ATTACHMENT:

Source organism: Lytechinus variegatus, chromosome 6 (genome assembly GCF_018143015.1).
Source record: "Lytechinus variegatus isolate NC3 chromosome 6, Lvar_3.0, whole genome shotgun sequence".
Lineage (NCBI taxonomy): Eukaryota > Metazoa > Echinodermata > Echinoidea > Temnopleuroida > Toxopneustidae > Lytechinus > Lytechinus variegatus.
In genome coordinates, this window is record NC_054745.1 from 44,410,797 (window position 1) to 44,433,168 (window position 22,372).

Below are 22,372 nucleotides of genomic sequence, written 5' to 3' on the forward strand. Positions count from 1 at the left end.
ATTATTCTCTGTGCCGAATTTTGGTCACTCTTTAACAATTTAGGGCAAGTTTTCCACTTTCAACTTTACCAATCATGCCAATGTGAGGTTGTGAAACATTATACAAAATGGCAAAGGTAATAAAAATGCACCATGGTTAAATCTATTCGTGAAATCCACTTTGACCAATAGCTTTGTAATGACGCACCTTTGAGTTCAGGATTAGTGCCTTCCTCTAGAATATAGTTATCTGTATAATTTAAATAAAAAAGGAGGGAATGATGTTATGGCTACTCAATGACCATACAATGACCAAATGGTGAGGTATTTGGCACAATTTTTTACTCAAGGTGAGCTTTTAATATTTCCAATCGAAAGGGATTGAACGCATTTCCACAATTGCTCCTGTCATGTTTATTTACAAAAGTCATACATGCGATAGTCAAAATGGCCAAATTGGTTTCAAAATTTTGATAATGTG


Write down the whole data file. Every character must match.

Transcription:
Source organism: Lytechinus variegatus, chromosome 6 (genome assembly GCF_018143015.1).
Source record: "Lytechinus variegatus isolate NC3 chromosome 6, Lvar_3.0, whole genome shotgun sequence".
Lineage (NCBI taxonomy): Eukaryota > Metazoa > Echinodermata > Echinoidea > Temnopleuroida > Toxopneustidae > Lytechinus > Lytechinus variegatus.
In genome coordinates, this window is record NC_054745.1 from 44,410,797 (window position 1) to 44,433,168 (window position 22,372).

Below are 22,372 nucleotides of genomic sequence, written 5' to 3' on the forward strand. Positions count from 1 at the left end.
ATTATTCTCTGTGCCGAATTTTGGTCACTCTTTAACAATTTAGGGCAAGTTTTCCACTTTCAACTTTACCAATCATGCCAATGTGAGGTTGTGAAACATTATACAAAATGGCAAAGGTAATAAAAATGCACCATGGTTAAATCTATTCGTGAAATCCACTTTGACCAATAGCTTTGTAATGACGCACCTTTGAGTTCAGGATTAGTGCCTTCCTCTAGAATATAGTTATCTGTATAATTTAAATAAAAAAGGAGGGAATGATGTTATGGCTACTCAATGACCATACAATGACCAAATGGTGAGGTATTTGGCACAATTTTTTACTCAAGGTGAGCTTTTAATATTTCCAATCGAAAGGGATTGAACGCATTTCCACAATTGCTCCTGTCATGTTTATTTACAAAAGTCATACATGCGATAGTCAAAATGGCCAAATTGGTTTCAAAATTTTGATAATGTG